We walk through the snow, follow our trail out to the traplines by the willows.
Usually I take my time between reading books by the same author, especially when the themes are similar. But if someone offers you the book you want to read.. why not? So Boyden and a story of the First Nations People, again.
This time it’s the Great War, World War One. The reader doesn’t only get the terrors of massacre and destruction, but also the alienated experience of being the other, only allowed around because it’s necessary. War is a beast that doesn’t mind who its fed on, after all.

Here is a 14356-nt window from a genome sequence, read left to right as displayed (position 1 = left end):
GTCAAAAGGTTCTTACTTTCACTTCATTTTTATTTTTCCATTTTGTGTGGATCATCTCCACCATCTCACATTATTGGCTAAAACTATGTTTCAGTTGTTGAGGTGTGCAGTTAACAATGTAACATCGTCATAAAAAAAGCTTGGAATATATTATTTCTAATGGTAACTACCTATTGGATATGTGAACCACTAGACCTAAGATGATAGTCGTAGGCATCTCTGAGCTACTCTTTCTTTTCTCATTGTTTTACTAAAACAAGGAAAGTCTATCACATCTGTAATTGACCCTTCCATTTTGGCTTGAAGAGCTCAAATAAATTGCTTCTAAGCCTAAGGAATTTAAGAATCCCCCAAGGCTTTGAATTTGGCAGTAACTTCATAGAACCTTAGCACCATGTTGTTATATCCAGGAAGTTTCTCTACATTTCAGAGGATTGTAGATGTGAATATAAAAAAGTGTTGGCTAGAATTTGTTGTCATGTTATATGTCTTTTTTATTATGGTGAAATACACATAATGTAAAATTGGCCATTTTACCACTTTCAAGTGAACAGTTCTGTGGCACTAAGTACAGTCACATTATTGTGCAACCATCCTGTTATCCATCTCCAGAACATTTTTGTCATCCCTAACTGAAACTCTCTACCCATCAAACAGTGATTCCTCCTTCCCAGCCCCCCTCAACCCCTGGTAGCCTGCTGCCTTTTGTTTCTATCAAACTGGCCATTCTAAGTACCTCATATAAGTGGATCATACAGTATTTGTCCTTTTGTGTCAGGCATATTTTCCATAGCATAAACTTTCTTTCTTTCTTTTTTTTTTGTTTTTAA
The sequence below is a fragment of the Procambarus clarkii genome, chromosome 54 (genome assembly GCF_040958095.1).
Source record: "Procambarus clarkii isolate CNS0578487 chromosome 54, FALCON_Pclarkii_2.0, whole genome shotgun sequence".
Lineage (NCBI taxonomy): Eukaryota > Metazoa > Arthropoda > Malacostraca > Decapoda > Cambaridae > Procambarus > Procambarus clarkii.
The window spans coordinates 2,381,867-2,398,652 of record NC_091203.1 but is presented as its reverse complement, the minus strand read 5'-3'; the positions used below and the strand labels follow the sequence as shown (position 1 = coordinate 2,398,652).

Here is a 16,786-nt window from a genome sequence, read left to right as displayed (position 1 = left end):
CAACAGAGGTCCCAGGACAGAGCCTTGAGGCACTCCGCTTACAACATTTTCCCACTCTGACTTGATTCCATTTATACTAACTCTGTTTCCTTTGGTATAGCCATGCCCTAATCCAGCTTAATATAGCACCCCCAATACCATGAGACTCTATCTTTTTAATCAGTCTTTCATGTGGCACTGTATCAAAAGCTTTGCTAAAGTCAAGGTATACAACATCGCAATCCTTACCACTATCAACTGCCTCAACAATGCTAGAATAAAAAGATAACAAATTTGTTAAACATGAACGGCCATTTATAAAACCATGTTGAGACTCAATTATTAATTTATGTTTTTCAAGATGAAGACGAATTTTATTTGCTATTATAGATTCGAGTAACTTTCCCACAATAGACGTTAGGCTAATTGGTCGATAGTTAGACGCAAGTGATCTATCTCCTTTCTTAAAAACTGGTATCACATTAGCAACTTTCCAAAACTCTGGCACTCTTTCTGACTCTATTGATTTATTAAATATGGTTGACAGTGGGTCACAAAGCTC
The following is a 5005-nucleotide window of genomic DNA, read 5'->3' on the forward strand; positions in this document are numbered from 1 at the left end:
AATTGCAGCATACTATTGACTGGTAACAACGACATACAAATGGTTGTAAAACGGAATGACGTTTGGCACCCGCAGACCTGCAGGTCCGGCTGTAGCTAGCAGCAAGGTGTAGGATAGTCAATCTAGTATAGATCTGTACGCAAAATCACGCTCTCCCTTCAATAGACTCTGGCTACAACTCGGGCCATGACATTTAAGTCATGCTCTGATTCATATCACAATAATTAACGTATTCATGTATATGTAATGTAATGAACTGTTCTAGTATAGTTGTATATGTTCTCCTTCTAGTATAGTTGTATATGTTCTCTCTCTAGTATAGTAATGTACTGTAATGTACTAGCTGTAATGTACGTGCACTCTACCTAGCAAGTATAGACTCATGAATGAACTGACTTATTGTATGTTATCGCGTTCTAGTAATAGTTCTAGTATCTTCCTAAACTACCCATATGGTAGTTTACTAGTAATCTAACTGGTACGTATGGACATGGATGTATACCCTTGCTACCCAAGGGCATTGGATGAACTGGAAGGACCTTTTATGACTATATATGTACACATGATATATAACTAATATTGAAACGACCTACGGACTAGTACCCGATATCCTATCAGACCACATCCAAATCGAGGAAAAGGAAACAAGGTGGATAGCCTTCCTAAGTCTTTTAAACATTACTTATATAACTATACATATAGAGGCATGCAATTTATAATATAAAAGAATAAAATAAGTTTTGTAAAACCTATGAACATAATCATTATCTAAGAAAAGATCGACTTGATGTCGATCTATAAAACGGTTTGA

It’s Nephew’s story, on and off the battlefields, before and after. It’s Auntie’s/Niska’s story, a woman alien within her own. Stories are what bind them, stories, beautiful and brutal, are what the reader gets.
The person told me that Boyden’s other work was better, was right. There’s no room for air or boredom in Three Day Road, repetition prevented by devolution and destruction of characters and land.
I’m really going to leave Boyden be for now, but I’m glad that I gave him a second chance.
Three Day Road, Joseph Boyden, Penguin Books 2005